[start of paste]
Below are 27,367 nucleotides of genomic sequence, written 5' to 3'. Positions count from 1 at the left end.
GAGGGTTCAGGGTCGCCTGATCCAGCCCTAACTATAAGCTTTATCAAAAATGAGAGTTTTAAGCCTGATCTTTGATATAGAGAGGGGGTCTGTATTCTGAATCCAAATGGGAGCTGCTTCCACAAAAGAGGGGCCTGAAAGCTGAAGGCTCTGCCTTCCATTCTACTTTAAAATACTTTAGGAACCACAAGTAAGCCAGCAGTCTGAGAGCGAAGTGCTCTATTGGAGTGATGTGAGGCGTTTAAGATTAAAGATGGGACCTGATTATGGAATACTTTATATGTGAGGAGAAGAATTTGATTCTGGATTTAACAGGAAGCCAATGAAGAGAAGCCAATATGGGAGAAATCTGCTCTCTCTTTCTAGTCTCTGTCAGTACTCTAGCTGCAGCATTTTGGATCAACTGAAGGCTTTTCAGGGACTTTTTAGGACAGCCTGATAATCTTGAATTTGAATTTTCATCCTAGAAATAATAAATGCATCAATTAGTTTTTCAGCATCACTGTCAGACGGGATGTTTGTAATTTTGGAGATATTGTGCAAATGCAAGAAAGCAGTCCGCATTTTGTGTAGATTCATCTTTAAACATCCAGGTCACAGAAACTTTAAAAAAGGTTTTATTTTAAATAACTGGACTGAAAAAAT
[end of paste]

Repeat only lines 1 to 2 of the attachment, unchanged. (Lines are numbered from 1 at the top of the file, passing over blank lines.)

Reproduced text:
Below are 27,367 nucleotides of genomic sequence, written 5' to 3'. Positions count from 1 at the left end.
GAGGGTTCAGGGTCGCCTGATCCAGCCCTAACTATAAGCTTTATCAAAAATGAGAGTTTTAAGCCTGATCTTTGATATAGAGAGGGGGTCTGTATTCTGAATCCAAATGGGAGCTGCTTCCACAAAAGAGGGGCCTGAAAGCTGAAGGCTCTGCCTTCCATTCTACTTTAAAATACTTTAGGAACCACAAGTAAGCCAGCAGTCTGAGAGCGAAGTGCTCTATTGGAGTGATGTGAGGCGTTTAAGATTAAAGATGGGACCTGATTATGGAATACTTTATATGTGAGGAGAAGAATTTGATTCTGGATTTAACAGGAAGCCAATGAAGAGAAGCCAATATGGGAGAAATCTGCTCTCTCTTTCTAGTCTCTGTCAGTACTCTAGCTGCAGCATTTTGGATCAACTGAAGGCTTTTCAGGGACTTTTTAGGACAGCCTGATAATCTTGAATTTGAATTTTCATCCTAGAAATAATAAATGCATCAATTAGTTTTTCAGCATCACTGTCAGACGGGATGTTTGTAATTTTGGAGATATTGTGCAAATGCAAGAAAGCAGTCCGCATTTTGTGTAGATTCATCTTTAAACATCCAGGTCACAGAAACTTTAAAAAAGGTTTTATTTTAAATAACTGGACTGAAAAAAT